When your lungs cannot function effectively to deliver oxygen throughout your body, you may need oxygen therapy. While it is very useful for ensuring that all cells and tissues of the body are functioning properly, this therapy has some side effects. A common problem caused by oxygen therapy is a dry nose and throat. Want to avoid this problem? Start reading step 1.
Method 1 of 2: Understanding Oxygen Therapy
Step 1. Know when oxygen therapy is needed
When the lungs can't deliver enough oxygen to the rest of the body, your doctor may recommend oxygen therapy. Conditions that can impair lung function and require oxygen therapy include chronic obstructive pulmonary disease (usually from smoking), chronic asthma, interstitial lung disease, bronchiectasis, pulmonary hypertension, lung cancer, and heart failure.
To determine if you need oxygen therapy, your doctor will probably measure your blood's partial oxygen pressure (or PaO2). A PaO2 value below 7.3 kPa (55 mmHg) indicates that oxygen therapy is required. A PaO2 value between 7.3 and 7.8 kPa (55 to 59 mmHg) accompanied by symptoms of oxygen deprivation (such as leg swelling, increased red blood cell count, pulmonary hypertension, or a mental disorder) also indicates that oxygen therapy is needed
Step 2. Understand how to administer oxygen therapy
Depending on your condition, oxygen therapy may be given in the hospital, or at home for the treatment of chronic illnesses. Basically, there are 3 ways of administering oxygen therapy:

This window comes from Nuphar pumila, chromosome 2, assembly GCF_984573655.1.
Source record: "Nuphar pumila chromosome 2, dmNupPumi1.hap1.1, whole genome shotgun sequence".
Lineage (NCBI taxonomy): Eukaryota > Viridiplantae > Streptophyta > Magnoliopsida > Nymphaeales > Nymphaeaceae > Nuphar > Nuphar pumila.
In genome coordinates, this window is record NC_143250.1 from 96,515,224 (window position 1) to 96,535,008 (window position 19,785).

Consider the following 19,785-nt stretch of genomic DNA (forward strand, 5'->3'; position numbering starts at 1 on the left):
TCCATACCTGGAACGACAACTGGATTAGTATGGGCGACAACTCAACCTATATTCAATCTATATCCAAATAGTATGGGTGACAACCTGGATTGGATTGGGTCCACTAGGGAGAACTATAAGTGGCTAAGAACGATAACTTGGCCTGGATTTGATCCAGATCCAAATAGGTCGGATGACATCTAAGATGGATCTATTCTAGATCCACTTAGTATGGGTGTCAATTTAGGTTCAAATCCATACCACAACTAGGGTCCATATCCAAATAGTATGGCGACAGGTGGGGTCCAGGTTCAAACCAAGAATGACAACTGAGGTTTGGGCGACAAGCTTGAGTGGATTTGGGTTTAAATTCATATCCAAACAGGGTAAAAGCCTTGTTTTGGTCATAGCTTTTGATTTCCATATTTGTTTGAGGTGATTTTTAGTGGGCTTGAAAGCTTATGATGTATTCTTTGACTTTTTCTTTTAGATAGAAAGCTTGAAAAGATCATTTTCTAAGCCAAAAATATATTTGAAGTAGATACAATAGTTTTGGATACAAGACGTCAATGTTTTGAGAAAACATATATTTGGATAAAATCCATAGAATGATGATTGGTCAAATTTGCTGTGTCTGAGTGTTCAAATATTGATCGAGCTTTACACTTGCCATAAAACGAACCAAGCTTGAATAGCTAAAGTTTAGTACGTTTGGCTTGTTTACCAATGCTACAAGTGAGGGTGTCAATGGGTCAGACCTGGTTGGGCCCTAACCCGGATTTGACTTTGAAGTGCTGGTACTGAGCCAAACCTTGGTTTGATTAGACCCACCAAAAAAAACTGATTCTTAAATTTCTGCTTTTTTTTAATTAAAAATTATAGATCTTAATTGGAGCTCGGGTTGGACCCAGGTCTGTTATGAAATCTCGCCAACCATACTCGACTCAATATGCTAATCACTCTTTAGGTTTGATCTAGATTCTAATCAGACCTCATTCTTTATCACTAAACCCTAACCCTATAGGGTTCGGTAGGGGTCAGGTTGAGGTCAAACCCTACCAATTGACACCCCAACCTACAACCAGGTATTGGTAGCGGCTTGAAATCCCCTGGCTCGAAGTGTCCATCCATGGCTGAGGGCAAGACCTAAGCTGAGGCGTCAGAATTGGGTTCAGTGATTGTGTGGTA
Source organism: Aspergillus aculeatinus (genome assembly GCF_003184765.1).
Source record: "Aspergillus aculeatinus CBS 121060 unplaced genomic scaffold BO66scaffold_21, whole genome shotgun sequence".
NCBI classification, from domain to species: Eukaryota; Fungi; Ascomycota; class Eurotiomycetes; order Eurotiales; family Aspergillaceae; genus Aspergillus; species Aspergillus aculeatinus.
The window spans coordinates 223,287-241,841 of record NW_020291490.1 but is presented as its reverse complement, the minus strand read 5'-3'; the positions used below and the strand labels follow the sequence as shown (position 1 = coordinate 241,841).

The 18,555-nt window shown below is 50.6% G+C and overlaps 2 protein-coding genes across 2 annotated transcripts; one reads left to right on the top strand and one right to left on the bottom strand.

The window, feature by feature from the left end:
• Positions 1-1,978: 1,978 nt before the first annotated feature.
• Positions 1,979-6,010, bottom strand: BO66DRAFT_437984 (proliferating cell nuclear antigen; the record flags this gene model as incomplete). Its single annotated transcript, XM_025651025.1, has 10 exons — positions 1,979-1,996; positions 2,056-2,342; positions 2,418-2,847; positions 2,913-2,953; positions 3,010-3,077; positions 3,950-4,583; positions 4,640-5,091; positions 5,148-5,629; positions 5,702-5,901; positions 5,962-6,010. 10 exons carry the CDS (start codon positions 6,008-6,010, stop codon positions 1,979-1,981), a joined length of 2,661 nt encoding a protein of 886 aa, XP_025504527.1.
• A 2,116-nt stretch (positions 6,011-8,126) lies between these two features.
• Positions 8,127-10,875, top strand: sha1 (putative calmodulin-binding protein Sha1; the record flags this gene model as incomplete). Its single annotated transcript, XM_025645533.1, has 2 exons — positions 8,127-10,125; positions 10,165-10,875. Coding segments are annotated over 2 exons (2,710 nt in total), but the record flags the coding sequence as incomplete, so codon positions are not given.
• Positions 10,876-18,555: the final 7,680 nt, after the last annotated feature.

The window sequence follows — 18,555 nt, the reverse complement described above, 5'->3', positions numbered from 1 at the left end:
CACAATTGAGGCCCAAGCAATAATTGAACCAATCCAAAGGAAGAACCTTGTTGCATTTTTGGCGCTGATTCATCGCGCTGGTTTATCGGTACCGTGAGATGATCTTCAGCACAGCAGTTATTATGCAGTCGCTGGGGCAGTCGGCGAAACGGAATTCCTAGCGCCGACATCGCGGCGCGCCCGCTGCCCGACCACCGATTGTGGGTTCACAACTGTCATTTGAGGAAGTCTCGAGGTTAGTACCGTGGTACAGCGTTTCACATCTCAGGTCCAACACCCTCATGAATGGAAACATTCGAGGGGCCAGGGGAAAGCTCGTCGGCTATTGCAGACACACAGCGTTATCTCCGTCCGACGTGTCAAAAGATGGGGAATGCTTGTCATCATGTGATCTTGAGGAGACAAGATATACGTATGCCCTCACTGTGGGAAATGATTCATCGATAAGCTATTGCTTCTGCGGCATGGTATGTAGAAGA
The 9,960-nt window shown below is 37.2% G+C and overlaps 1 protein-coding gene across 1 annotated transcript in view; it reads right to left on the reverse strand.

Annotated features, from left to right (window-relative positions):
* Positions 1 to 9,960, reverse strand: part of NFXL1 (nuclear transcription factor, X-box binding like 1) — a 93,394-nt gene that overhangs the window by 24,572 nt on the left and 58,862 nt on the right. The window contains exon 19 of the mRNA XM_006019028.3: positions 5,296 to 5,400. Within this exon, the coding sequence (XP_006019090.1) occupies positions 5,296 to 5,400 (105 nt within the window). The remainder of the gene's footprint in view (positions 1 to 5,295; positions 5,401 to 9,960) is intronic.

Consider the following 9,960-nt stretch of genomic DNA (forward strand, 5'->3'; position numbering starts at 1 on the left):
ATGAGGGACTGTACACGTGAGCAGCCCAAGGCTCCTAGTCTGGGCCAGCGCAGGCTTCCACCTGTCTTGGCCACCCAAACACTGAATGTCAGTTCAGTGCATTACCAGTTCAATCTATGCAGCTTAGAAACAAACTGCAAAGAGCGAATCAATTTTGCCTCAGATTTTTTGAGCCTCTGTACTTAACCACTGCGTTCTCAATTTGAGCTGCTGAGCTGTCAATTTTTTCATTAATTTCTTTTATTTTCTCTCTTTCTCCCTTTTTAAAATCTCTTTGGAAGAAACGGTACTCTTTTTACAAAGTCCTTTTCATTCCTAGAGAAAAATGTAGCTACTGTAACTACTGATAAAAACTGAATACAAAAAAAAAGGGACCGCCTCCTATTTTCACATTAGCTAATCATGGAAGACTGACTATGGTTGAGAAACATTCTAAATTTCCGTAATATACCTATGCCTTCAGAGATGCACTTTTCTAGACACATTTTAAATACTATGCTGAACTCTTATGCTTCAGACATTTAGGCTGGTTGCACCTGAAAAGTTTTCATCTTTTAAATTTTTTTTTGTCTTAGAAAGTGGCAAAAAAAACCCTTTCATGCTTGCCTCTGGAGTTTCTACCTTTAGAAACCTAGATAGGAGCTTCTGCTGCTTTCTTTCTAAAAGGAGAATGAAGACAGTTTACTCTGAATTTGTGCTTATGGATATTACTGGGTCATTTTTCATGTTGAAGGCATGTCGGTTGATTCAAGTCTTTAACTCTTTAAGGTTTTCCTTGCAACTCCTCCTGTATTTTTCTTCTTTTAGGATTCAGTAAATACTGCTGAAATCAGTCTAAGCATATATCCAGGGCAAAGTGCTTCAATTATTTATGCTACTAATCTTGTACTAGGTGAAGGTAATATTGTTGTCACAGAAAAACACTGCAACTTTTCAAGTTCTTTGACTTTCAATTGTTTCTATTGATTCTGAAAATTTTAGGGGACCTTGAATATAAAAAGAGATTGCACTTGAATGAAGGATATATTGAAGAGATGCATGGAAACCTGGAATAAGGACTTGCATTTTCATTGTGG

- With a face mask. In this therapy, oxygen is flowed through a face mask that covers the nose and mouth.
- With a nasal cannula. In this therapy, oxygen is delivered through a small tube placed in the nostril.
- With a transtracheal tube. Oxygen therapy is given through a tube that is inserted through a skin incision directly into the trachea.
Step 3. Consider possible side effects
Your mouth, nose, and throat may be dry while on oxygen therapy. You may also experience nosebleeds, headaches, fatigue, infections, and skin irritation. Don't let these side effects get in the way of the oxygen therapy you need. Many of these side effects (including dry nose and throat) are preventable.
Method 2 of 2: Preventing a Dry Nose and Throat
Step 1. Use a humidifier
The main cause of dry mouth and throat is lack of moisture. Thus, it can be overcome by using a humidifier. Humidifiers are available as a complement to an oxygenation system, and even your appliance may have one. The humidifier will humidify the oxygen and prevent dry conditions.
- The use of a humidifier is most important if you are using a transtracheal tube. If you go the other way, using a humidifier shouldn't be a problem, but it may not be absolutely necessary. For methods of administering oxygen other than transtracheal, you are better off using a saline spray.
- Always use sterile or distilled water for the humidifier, as tap water can clog or leave deposits in the hose.